Indexed on: 23 Jan '09Published on: 23 Jan '09Published in: Journal of Gastroenterology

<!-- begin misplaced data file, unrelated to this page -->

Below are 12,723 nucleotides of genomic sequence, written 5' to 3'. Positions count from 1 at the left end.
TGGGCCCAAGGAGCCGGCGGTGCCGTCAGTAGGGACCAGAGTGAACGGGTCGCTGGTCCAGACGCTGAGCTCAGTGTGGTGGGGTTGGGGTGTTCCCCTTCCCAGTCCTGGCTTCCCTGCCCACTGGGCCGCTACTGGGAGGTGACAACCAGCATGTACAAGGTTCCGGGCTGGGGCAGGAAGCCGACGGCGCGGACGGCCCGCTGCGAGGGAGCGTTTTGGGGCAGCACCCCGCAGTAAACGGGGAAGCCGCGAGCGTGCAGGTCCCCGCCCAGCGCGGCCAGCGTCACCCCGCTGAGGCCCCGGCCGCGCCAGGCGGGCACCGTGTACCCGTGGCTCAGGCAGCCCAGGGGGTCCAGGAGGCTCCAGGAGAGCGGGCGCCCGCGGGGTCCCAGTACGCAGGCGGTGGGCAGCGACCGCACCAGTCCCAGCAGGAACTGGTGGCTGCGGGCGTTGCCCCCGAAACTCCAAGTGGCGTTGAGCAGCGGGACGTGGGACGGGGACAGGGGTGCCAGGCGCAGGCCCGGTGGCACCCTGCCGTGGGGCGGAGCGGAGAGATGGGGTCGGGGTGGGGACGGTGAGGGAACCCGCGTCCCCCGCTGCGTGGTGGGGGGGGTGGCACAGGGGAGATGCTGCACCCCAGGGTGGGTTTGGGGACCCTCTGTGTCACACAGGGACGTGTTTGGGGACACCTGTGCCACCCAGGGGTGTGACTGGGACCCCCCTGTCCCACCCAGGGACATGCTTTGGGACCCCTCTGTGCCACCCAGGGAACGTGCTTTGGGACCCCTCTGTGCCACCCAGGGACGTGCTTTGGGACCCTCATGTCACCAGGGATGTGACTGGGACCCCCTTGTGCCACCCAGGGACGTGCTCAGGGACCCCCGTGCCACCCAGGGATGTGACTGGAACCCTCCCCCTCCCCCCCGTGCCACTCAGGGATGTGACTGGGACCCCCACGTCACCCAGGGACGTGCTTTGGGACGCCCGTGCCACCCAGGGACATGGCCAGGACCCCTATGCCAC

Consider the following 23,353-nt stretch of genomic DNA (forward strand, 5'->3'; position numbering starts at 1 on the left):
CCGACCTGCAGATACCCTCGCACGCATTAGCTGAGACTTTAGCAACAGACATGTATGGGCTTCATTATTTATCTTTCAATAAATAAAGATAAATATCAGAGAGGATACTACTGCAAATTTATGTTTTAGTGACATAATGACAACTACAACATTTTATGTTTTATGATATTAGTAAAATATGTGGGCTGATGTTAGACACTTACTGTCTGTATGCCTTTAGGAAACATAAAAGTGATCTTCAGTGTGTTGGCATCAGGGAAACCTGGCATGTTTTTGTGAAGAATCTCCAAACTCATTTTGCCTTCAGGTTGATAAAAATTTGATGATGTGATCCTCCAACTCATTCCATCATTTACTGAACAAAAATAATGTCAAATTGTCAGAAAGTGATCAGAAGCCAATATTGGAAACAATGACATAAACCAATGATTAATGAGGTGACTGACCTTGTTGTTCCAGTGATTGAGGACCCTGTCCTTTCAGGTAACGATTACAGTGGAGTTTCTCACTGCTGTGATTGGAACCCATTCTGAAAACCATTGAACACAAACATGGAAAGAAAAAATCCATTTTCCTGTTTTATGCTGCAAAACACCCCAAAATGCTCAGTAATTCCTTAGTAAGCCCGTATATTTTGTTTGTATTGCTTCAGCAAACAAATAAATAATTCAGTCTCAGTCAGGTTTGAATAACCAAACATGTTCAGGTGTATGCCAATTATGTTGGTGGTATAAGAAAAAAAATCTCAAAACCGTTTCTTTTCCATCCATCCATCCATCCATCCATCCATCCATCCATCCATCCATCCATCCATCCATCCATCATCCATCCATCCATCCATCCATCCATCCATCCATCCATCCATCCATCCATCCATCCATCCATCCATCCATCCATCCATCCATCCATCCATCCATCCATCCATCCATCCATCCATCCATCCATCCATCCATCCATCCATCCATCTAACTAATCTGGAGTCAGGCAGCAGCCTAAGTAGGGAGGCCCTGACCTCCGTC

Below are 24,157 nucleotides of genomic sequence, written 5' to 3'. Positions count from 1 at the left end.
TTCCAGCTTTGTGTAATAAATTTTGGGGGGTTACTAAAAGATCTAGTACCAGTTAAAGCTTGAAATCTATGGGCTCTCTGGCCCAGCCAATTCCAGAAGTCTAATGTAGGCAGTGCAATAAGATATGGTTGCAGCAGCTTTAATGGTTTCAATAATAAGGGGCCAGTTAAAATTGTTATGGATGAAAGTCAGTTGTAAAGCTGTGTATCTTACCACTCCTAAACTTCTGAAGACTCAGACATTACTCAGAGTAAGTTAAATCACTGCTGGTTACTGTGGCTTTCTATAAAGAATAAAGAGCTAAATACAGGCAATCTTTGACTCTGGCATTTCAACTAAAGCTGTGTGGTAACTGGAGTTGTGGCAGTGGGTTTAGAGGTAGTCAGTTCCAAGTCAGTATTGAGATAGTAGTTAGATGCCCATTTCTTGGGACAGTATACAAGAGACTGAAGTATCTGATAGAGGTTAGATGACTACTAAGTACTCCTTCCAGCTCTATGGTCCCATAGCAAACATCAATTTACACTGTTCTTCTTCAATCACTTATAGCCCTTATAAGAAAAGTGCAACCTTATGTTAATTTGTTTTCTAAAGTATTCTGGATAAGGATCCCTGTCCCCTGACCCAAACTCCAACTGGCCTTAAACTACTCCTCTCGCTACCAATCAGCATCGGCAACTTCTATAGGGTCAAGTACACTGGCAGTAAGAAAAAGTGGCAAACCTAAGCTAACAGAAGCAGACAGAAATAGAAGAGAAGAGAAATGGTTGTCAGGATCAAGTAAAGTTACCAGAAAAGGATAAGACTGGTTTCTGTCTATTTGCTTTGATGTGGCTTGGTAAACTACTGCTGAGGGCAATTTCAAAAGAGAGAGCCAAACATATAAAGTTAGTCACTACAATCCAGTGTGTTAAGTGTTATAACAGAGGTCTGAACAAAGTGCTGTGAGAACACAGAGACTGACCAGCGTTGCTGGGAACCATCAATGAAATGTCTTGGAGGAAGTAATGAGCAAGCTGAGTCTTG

Extracellular adenosine has been shown to induce apoptosis in a variety of cells via an intrinsic pathway linked to adenosine uptake into cells and the ensuing signaling cascades and an extrinsic pathway linked to adenosine receptors. The present study was designed to understand the mechanism underlying adenosine-induced apoptosis of Caco-2 human colonic cancer cells.To observe cell viability, an MTT assay was carried out in Caco-2 cells untransfected or transfected with the A(2a) adenosine receptor pcDNA3.1. Apoptotic cell death was assessed with flow cytometry using propidium iodide and annexin V and internucleosomal DNA fragmentation analysis. Activities of caspase-3, -8, and -9 were measured using a caspase fluorometric assay kit. Mitochondrial membrane potentials were monitored using a DePsipher kit. Expression of adenosine receptors was examined with the reverse transcription-polymerase chain reaction (RT-PCR) method.Extracellular adenosine induced Caco-2 cell apoptosis in a concentration-dependent (1-20 mM) and treatment time-dependent (24-72 h) manner. The adenosine effect was inhibited by DMPX, an inhibitor of A(2a) adenosine receptors and SQ22536, an inhibitor of adenylate cyclase. CGS21680, an agonist of A(2a) adenosine receptors, and forskolin, an adenylate cyclase activator, mimicked the adenosine action. Caco-2 cell death was still induced by overexpressing A(2a) adenosine receptors, and adenosine further promoted the cell death. Adenosine disrupted mitochondrial membrane potentials and activated caspase-9 and -3, but not caspase-8.Extracellular adenosine induces apoptosis in Caco-2 cells by activating caspase-9 and the downstream effector caspase caspase-3 in association with mitochondrial damage via A(2a) adenosine receptors.